President, and received 170 electoral votes, out of 283.
Scarcely had he taken his seat in the Presidential chair when a
financial panic swept over the land. Many attributed this to the war
which General Jackson had waged on the banks, and to his endeavor to
secure an almost exclusive specie currency. Nearly every bank in the
country was compelled to suspend specie payment, and ruin pervaded all
our great cities. Not less than 254 houses failed in New York in one
week. All public works were brought to a stand, and there was a general
state of, dismay. President Van Buren urged the adoption of the
independent treasury system, which was twice passed in the Senate and
defeated in the House, but finally became a law near the close of his
Another important measure was the passage of a pre-emption law,
giving actual settlers the preference in the purchase of public lands.
The question of slavery, also, now began to assume great prominence in
national politics, and after an elaborate anti-slavery speech by Mr.
Slade, of Vermont, in the House of Representatives, the Southern
members withdrew for a separate consultation, at which Mr. Rhett, of
South Carolina, proposed to declare it expedient that the Union should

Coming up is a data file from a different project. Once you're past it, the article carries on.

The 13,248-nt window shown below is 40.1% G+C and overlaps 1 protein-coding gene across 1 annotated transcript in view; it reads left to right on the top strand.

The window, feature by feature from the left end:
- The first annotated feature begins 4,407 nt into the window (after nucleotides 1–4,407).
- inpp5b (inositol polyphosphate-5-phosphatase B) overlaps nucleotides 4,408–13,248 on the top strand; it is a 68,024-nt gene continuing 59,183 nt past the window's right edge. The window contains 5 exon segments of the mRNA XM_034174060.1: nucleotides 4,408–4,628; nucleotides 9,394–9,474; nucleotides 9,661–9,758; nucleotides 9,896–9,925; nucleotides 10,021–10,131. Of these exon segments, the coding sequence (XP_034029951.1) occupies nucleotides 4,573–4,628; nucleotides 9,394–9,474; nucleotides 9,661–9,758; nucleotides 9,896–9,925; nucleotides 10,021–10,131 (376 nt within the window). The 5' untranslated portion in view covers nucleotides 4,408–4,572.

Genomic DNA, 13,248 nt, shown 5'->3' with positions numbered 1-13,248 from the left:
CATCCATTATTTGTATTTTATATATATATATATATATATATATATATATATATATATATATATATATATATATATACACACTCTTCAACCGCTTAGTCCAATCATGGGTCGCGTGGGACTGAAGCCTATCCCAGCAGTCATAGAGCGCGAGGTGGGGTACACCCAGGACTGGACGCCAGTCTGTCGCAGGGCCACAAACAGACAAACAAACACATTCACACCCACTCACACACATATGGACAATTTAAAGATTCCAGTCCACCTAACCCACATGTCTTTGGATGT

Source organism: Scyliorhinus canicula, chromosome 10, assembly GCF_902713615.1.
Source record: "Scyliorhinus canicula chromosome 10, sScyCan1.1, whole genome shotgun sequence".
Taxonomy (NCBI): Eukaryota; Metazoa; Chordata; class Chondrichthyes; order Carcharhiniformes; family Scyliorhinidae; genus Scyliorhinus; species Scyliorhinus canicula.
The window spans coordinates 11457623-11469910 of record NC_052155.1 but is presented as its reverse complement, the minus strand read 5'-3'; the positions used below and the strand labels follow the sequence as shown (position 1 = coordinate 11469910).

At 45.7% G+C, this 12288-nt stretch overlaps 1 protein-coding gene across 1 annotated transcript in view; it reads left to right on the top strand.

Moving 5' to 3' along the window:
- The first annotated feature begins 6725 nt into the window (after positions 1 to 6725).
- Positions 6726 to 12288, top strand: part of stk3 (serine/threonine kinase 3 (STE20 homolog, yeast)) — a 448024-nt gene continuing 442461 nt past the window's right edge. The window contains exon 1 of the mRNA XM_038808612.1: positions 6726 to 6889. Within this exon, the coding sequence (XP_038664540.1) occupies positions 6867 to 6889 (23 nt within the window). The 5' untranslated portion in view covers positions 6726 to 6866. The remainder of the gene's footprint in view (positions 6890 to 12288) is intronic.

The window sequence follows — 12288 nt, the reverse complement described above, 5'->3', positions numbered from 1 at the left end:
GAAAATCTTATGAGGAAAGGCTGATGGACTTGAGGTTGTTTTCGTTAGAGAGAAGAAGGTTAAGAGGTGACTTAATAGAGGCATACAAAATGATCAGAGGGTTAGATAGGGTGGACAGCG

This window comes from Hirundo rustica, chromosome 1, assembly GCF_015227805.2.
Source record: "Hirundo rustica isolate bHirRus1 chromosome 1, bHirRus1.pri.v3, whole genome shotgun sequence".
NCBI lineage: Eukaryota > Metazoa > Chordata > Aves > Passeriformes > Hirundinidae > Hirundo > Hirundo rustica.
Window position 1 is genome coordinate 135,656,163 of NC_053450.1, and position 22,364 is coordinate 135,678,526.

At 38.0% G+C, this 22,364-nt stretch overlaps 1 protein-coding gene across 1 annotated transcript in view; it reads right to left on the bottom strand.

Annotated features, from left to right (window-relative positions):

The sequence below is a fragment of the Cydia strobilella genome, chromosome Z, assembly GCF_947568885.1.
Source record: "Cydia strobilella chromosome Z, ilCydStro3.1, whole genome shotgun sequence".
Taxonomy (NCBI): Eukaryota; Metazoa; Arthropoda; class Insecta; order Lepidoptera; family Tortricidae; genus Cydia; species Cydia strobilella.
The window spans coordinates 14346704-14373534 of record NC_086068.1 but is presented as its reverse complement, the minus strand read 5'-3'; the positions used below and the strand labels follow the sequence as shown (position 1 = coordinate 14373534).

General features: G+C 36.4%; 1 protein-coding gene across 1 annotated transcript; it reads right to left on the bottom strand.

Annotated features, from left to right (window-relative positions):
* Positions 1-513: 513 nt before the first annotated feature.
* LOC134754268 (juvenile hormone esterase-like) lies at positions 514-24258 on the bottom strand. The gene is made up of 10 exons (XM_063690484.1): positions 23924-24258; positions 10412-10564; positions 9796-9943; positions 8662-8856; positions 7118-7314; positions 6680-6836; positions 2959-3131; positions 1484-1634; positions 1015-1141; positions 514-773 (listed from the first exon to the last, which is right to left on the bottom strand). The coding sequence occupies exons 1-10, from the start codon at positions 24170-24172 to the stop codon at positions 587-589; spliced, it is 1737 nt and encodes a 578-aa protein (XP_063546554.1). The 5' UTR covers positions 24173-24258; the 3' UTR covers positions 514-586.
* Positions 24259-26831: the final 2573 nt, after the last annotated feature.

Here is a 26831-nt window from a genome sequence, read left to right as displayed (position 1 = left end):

be dissolved; but the matter was tided over by the passage of a
resolution that no petitions or papers relating to slavery should be in
any way considered or acted upon.
In the Presidential election of 1840 Mr. Van Buren was
nominated, without opposition, as the Democratic candidate, William H.
Harrison being the candidate of the Whig party. The Democrats carried
only seven States, and out of 294 electoral votes only sixty were for
Mr. Van Buren, the remaining 234 being for his opponent. The Whig
popular majority, however, was not large, the elections in many of the
States being very close.
March 4, 1841, Mr. Van Buren retired from the Presidency. From
his fine estate at Lindenwald he still exerted a powerful influence
upon the politics of the country. In 1844 he was again proposed as the
Democratic candidate for the Presidency, and a majority of the
delegates of the nominating convention were in his favor; but, owing to
his opposition to the proposed annexation of Texas, he could not secure
the requisite two-thirds vote. His name was at length withdrawn by his
friends, and Mr. Polk received the nomination, and was elected.
In 1848 Mr. Cass was the regular Democratic candidate. A schism,
however, sprang up in the party, upon the question of the permission of
slavery in the newly-acquired territory, and a portion of the party,
taking the name of "Free-Soilers," nominated Mr. Van Buren. They drew
away sufficient votes to secure the election of General Taylor, the
Whig candidate. After this Mr. Van Buren retired to his estate at
Kinderhook, where the remainder of his life was passed, with the
exception of a European tour in 1853. He died at Kinderhook, July 24,
1862, at the age of eighty years.
Martin Van Buren was a great and good man, and no one will
question his right to a high position among those who have been the
successors of Washington in the faithful occupancy of the Presidential